Methods of preparation and certain properties of the "nucleoproteins" of the following organisms are described: gonococcus, meningococcus, Micrococcus catarrhalis, R pneumococcus, Streptococcus hemolyticus, Staphylococcus aureus. No essential differences between the nucleoproteins and the intact cells of gonococcus and meningococcus were observed in their ability to engender immune substances (precipitins), to induce bacterial allergy in rabbits, or to elicit cutaneous reactions (of the delayed type) in rabbits rendered hypersensitive to these organisms. Measured by their lethal action in mice, the toxicity of gonococcal and meningococcal nucleoproteins was found to be but slightly less than that of the intact cells. It seems probable, therefore, that the toxic action of these organisms is due, chiefly or entirely, to some constituent of the nucleoprotein fraction. Extraction with acetone and ether in the cold did not reduce appreciably the toxicity of these organisms and their nucleoproteins, nor alter their immunological behavior.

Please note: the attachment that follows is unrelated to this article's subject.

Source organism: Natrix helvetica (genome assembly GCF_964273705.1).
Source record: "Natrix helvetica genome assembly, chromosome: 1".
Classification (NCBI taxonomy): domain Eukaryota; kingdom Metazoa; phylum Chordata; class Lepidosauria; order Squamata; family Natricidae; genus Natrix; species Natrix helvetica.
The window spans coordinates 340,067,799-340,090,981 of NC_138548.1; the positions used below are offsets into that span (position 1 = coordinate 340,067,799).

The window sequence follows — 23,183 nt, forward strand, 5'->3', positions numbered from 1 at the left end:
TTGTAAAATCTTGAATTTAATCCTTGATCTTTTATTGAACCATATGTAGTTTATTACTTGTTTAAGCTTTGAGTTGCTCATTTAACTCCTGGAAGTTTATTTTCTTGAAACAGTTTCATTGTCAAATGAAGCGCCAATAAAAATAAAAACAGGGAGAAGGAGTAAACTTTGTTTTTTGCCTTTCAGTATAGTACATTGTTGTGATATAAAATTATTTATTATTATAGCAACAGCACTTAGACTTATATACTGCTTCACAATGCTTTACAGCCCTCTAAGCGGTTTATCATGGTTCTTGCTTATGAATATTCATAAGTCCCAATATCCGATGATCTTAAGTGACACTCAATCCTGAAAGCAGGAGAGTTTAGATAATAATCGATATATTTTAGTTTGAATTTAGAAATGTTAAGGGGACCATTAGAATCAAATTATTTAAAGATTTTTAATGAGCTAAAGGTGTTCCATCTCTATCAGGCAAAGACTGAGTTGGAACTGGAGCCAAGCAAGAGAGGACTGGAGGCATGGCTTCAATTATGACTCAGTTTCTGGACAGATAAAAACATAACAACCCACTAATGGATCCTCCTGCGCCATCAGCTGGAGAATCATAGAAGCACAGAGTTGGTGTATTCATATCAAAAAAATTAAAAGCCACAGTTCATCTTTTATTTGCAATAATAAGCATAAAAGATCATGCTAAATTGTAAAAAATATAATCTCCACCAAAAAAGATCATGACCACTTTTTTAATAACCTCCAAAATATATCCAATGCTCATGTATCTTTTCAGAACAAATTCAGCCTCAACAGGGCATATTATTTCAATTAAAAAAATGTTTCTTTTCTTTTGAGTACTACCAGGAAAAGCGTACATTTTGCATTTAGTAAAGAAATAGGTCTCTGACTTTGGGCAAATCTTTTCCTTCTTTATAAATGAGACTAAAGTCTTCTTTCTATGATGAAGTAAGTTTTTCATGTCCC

Cross-precipitin reactions suggested that gonococcal nucleoprotein contains an antigenic factor in common with the non-encapsulated pneumococcus cell, and meningococcal nucleoprotein one in common with the capsular material of Pneumococcus Type III. Tryptic digestion destroys these antigenic factors, but not those responsible for the cross-reactions within the genus Neisseria.

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